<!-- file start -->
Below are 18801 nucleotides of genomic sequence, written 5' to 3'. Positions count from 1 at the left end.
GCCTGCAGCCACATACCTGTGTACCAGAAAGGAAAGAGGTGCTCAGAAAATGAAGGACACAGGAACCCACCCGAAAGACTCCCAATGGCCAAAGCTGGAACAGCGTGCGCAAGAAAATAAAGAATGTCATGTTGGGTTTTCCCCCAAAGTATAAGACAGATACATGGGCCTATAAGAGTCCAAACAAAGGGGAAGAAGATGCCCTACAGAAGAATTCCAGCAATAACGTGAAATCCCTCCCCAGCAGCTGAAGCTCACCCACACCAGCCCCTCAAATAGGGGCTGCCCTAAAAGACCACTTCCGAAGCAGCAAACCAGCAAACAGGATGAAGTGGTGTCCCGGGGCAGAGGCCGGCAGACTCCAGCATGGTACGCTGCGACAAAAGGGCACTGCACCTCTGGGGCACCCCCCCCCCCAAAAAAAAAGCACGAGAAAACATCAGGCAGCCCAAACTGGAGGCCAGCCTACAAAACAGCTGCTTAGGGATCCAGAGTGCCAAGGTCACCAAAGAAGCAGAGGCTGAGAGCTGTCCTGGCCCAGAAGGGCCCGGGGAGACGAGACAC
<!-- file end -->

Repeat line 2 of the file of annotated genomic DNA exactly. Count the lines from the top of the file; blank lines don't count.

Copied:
GCCTGCAGCCACATACCTGTGTACCAGAAAGGAAAGAGGTGCTCAGAAAATGAAGGACACAGGAACCCACCCGAAAGACTCCCAATGGCCAAAGCTGGAACAGCGTGCGCAAGAAAATAAAGAATGTCATGTTGGGTTTTCCCCCAAAGTATAAGACAGATACATGGGCCTATAAGAGTCCAAACAAAGGGGAAGAAGATGCCCTACAGAAGAATTCCAGCAATAACGTGAAATCCCTCCCCAGCAGCTGAAGCTCACCCACACCAGCCCCTCAAATAGGGGCTGCCCTAAAAGACCACTTCCGAAGCAGCAAACCAGCAAACAGGATGAAGTGGTGTCCCGGGGCAGAGGCCGGCAGACTCCAGCATGGTACGCTGCGACAAAAGGGCACTGCACCTCTGGGGCACCCCCCCCCCCAAAAAAAAAGCACGAGAAAACATCAGGCAGCCCAAACTGGAGGCCAGCCTACAAAACAGCTGCTTAGGGATCCAGAGTGCCAAGGTCACCAAAGAAGCAGAGGCTGAGAGCTGTCCTGGCCCAGAAGGGCCCGGGGAGACGAGACAC